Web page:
Sullivan: I think it was probably a mixture of both. It wasn't like there was this huge clamoring for Joe Straus. It's historically interesting to note that at this point two years ago, there were nine candidates for speaker of the House, and Joe Straus wasn't one of them. When I hear folks today, going into Thanksgiving week, saying, well, Joe Straus has a lock on being speaker of the House — I suspect [former Speaker] Tom Craddick was thinking something similar going into Thanksgiving week two years ago.
TT: What do you think is the difference between a conservative Republican and a moderate Republican in the way the House is managed?
Sullivan For people like me, who Speaker Straus refers to as outside forces — all these new voters who are trying to hijack what has been an insider deal — this is a question of policy outcomes. What are we getting hearings on? What are we not getting hearings on? It certainly raises questions when you look at the House Ways & Means Committee, which may be the most striking example. I'm not sure when and where it makes sense to make a liberal Democrat the chairman of the tax-writing committee. That just raises all sorts of questions and flags, and sirens go off. It really calls leadership into question. If you say you're a conservative, whether you're a fiscal conservative or a social conservative, all of them tend to circle around the flag of good, right-thinking tax policy.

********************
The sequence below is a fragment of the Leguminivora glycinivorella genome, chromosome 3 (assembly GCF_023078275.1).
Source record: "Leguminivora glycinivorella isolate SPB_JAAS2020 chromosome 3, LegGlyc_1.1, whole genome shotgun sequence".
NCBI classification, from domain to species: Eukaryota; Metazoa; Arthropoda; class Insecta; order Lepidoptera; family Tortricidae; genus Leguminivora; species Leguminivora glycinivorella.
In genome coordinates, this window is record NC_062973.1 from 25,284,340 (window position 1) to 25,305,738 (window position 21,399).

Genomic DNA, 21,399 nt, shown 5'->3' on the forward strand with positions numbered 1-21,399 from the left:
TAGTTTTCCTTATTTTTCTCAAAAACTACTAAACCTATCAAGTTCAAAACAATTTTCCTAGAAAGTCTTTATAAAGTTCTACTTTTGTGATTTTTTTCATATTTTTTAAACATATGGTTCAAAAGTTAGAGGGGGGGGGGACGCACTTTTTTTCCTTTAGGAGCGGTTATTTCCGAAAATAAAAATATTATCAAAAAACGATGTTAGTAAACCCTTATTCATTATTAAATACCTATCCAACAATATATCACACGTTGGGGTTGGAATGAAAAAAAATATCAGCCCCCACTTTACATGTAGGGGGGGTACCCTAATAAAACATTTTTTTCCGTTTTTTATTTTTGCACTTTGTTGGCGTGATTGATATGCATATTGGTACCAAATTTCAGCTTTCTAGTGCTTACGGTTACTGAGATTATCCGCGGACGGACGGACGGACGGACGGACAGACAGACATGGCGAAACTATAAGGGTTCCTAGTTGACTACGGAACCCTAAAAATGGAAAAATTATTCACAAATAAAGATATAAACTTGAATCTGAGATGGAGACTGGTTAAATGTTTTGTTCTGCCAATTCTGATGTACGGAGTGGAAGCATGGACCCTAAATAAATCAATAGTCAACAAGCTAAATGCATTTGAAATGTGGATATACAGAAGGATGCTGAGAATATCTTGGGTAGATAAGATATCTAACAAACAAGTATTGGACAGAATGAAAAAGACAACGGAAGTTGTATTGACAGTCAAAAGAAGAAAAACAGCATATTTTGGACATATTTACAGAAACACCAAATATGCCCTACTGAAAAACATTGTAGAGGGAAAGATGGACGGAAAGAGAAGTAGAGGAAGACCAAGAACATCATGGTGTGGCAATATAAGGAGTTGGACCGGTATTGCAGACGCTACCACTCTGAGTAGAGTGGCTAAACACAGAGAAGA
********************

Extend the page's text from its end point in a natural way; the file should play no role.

In that Ways & Means committee, there were no hearings on things like ending diversions to the gas tax. We didn't even have an opportunity to debate permanent exemptions for small businesses. You go down the line of things that simply were ignored, and that was because of the chairman that was selected.
I think it's going to be incumbent upon him to demonstrate in some way — other than "trust me" — that this would be a very different Joe Straus speakership. For the moment, all we have is what he has done, and that leaves something to be desired.
TT: Do you think Joe Straus is a conservative?
Sullivan: I think Joe Straus has always described himself as a moderate. I'm happy to let him define himself. If Joe Straus is in the middle of redefining himself politically, I welcome that. I think it's great. As someone who doesn't back away from the label of ideologue, I welcome someone who wants to be associated with the ideas and principles that energize me. If that's the direction Joe Straus is moving, that's excellent.
TT: Do you think he should be speaker again?
Sullivan: I think Joe Straus has a high, high bar to make that case. He's going to have to do, I would suggest, a lot better job explaining how he's going to be a different speaker.